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U.S. live cattle gain in consolidation trade

U.S. cattle futures were higher on Thursday on a late bout of short-covering in consolidation trade, but weak cash markets and the global economic uncertainty dampened bullish momentum, analysts and traders said.

"Cattle are suffering from the fallout of other markets. The weak macro behaviour is weighing on futures," said Sterling Smith, futures specialist for CitiGroup.

Although the stock market was staging a mild bounce and the dollar sagged, commodities buying was restrained because investors were hesitant to buy and hold futures for a long-term play.

"They’re trying to consolidate near the lows. There were a lot of cattle coming to market because of the higher feed prices and now it’s trying to consolidate," Smith said.

Cattle fell to a 2-1/2 month low at mid-week on a broad-based sell-off and Smith said there was technical trend line support in the December cattle contract at 124.15.

"We bounced off that level and we’ll have to see if it holds," he said.

Chicago Mercantile Exchange (CME) October live cattle were up 0.225 cents per pound at 122.450 cents (all figures US$). December was up 0.425 at 125.175.

"There is more uncertainty than ever and that’s not good for a market. We were a little lower overnight, but not a lot, so it looks like it’s trying to bottom out, but I’m not sure," said Jack Salsieder, broker for K+S Financials.

The U.S. Department of Agriculture (USDA) said in its weekly export sales report on Thursday that U.S. beef exports were at a net 9,800 tonnes last week, down 10 per cent from the previous week and down 36 per cent from the prior four-week average.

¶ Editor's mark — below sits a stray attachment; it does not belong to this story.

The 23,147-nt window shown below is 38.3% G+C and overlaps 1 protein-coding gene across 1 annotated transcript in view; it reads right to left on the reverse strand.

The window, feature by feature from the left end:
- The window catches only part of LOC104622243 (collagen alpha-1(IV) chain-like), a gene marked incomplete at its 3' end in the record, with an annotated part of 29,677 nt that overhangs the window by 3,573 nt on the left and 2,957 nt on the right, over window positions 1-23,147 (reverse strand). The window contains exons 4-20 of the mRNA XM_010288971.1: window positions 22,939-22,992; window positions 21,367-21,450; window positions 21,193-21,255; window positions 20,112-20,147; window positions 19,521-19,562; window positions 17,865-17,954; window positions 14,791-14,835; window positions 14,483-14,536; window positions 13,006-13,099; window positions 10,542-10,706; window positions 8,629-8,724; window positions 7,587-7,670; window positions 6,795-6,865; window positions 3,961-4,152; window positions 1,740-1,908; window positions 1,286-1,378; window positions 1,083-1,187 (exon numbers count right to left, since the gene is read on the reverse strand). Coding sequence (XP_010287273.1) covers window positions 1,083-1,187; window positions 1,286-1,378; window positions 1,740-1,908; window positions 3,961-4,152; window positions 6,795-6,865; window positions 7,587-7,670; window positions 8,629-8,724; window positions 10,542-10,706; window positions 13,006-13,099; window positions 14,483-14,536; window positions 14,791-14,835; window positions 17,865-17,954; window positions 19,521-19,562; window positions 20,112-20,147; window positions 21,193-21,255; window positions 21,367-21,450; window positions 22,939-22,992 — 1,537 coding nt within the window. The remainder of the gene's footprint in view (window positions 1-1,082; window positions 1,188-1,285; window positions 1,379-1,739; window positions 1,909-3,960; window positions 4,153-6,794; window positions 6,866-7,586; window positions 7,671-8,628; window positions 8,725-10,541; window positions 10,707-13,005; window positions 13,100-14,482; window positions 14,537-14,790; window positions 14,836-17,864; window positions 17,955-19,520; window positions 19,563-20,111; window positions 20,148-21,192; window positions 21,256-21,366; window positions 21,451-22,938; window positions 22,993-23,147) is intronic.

Estimated margins for U.S. beef were a negative $37 per head on Thursday, compared with a negative $38.50 on Wednesday and a negative $24.65 a week ago, according to HedgersEdge.

Choice beef at wholesale was $193.30 per hundredweight (cwt), up 85 cents from Wednesday, and select cuts were up 37 cents at $181.88, according to USDA.

USDA reported the cattle slaughter on Thursday at 129,000, up from 123,000 a week ago and down from 131,000 a year ago.

Most CME feeder cattle futures contracts were higher on the continued downward spiral of corn futures that led to lower feed costs for feed lot operators, increasing the demand for feeder cattle.

The exception was the lightly traded September contract, which was hit by profit-taking and traded down 0.175 cents/cwt at 143.275 cents during the contract’s expiration.

Active October was up 0.125 at 146.225.

Hog futures mixed

CME hog futures were mixed with spot October posting gains for the second day in a row on spreading, short-covering and firmer cash markets.

"Hog weights are coming down and that’s telling me that they’re tired of losing money and are just sending hogs to market as soon as they can," Salsieder said.

"That would mean a little less pork available so it may be bottoming out," he said referring to the mixed and consolidation-type trade in hog futures on Thursday.

CME October hogs were up 0.35 cents/lb. at 77.225 cents and December was down 0.775 at 73.6.

U.S. Midwest cash hogs traded steady to 50 cents/cwt higher on Thursday as packers searched for supplies, dealers said.

Some position-squaring was noted ahead of USDA’s quarterly hogs and pigs report to be released at 2 p.m. CT on Friday.

An average of analysts’ estimates in a Reuters poll placed the number of hogs in the United States at 67.705 million, up 0.7 per cent from a year ago. However, the number kept for breeding were down 0.3 per cent from a year ago while the number kept for market were up 0.8 per cent.

Packers were planning a lighter Saturday kill since cooler weather was cutting into the number of hogs going to market.

HedgersEdge estimated the average pork packer margin at a positive $3.05 per head compared with a positive $8.05 on Wednesday and a positive $9.90 a week ago.

USDA reported the hog slaughter on Thursday at 434,000 contracts, up from 431,000 a week ago and above the 426,000 a year ago.

— Sam Nelson writes for Reuters from Chicago.

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